Pharmacology: A Case Study in Polypharmacy

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Case Study: Mrs A is a 71 year old widow with CCF and osteoarthritis who has recently been exhibiting quite unusual behaviour. Her daughter is concerned about her mother's ability to remain independent and wishes to pursue nursing home admission arrangements. She fears the development of a dementing illness. Over the last two to three months Mrs A has become confused, easily fatigued and very irritable. She has developed disturbing obsessive/compulsive behaviour constantly complaining that her lace curtains were dirty and required frequent washing. Detailed questioning revealed that she thought they were yellow-green and possibly mouldy. Her prescribed medications are: * Frusemide 40 mg daily in the morning * Digoxin 250 micrograms…show more content…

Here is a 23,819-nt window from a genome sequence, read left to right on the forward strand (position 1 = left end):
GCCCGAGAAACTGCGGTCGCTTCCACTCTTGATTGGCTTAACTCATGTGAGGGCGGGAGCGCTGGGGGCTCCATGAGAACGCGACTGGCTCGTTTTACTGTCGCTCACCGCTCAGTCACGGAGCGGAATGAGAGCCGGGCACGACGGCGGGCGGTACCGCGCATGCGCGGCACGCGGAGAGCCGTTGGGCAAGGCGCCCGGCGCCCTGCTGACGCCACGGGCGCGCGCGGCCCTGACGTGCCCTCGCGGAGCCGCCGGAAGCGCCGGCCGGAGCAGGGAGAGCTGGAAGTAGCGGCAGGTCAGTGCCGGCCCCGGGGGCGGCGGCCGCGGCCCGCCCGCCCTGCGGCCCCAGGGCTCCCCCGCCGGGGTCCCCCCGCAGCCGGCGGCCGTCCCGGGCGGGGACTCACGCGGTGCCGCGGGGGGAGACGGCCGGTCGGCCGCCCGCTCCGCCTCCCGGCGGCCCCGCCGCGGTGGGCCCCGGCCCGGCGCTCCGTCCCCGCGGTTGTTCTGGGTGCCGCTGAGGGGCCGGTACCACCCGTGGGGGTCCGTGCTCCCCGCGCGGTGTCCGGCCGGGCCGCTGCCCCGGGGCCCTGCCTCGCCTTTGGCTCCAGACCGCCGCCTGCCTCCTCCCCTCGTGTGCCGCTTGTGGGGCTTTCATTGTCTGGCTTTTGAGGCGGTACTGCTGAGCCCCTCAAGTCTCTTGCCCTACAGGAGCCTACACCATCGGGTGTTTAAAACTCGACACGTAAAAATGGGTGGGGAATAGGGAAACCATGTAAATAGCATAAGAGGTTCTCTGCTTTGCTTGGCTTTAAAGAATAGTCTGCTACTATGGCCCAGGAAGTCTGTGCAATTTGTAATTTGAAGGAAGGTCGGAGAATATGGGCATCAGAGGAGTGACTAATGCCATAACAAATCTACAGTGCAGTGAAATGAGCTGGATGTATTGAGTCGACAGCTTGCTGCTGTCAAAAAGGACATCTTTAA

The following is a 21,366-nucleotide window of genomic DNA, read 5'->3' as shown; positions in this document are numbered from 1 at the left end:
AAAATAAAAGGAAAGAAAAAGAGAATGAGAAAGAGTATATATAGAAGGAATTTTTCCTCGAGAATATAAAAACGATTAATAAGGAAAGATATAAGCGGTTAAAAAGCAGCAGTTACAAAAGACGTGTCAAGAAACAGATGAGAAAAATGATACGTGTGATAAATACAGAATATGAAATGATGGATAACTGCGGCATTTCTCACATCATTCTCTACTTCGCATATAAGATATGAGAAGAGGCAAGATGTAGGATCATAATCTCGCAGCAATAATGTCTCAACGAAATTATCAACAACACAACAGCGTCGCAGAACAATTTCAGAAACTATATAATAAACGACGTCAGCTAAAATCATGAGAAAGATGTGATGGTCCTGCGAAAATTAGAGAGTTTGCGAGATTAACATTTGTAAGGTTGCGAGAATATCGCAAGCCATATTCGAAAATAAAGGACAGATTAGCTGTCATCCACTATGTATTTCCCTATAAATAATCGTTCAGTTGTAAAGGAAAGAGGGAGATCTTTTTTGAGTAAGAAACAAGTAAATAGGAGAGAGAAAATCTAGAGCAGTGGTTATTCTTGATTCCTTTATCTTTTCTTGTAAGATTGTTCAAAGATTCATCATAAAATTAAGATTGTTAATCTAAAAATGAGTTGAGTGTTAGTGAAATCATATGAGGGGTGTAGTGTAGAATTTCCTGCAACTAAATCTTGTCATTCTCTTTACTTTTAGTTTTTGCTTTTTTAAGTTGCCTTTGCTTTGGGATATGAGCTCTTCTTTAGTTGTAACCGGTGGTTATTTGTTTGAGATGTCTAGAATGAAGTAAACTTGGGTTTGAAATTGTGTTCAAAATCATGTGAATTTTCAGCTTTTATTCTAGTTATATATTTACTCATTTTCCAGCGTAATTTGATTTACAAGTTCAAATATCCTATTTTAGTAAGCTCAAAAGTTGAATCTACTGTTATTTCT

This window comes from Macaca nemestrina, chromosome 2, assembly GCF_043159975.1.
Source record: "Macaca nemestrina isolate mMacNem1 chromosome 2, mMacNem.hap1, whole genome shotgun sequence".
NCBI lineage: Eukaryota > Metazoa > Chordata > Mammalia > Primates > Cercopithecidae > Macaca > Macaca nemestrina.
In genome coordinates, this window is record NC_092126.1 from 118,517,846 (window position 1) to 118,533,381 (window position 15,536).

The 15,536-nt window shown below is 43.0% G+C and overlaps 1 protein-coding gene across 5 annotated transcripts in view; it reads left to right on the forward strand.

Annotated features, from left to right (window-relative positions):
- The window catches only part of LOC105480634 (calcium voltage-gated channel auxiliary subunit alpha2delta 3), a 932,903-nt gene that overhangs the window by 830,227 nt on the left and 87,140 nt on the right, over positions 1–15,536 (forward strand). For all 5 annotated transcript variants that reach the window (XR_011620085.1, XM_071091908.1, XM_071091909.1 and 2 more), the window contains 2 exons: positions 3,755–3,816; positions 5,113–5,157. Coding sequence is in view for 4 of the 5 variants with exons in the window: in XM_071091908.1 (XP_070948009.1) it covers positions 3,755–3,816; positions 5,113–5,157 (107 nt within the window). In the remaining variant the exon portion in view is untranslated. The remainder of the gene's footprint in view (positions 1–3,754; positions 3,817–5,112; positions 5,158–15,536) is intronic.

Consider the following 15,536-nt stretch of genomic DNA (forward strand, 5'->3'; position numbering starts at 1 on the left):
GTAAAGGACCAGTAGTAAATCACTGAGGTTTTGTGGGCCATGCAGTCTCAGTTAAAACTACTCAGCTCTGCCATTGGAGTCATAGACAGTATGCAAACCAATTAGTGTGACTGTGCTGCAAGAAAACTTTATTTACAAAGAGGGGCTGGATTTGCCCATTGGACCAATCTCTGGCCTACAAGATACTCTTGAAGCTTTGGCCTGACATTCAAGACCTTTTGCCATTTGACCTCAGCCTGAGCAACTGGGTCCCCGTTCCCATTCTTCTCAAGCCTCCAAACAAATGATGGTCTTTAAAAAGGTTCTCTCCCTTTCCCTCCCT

Relevant interactions: Diuretics - hypokalemia, predisposing patient to digitalis toxicity. Antacids - decreased absorption of oral digoxin. Nursing considerations: Obtain baseline data (heart rate and rhythm, blood pressure, and electrolytes) before giving first dose. Dose is adjusted to patient's clinical condition and is monitored by serum levels of cardiac glycoside, calcium, potassium, magnesium, and by ECG. Check for symptoms of toxicity. Applications to case study Digoxin is being used to treat Mrs A's CCF. The dose of 250 micrograms daily far exceeds the regular maintenance dose for a patient of her age. It is thus almost certain that Mrs A is suffering from digoxin toxicity which is most likely being compounded by taking frusemide. Mrs A's symptoms of confusion, fatigue, irritability and visual disturbance are symptomatic of digoxin poisoning. Mylanta (also being taken by the patient) can suppress the effectiveness of digoxin however in this case the digoxin dose is so high that Mylanta would be having a minimal impact. Mrs A's digoxin dose must be adjusted to her clinical condition and her serum levels monitored. Digoxin should be taken with meals to decrease the effects of gastric irritation that can accompany treatment. Frusemide and digoxin can both cause hypokalemia; this can be controlled by encouraging Mrs A to eat potassium-rich foods, instructing her about dosage regimen,

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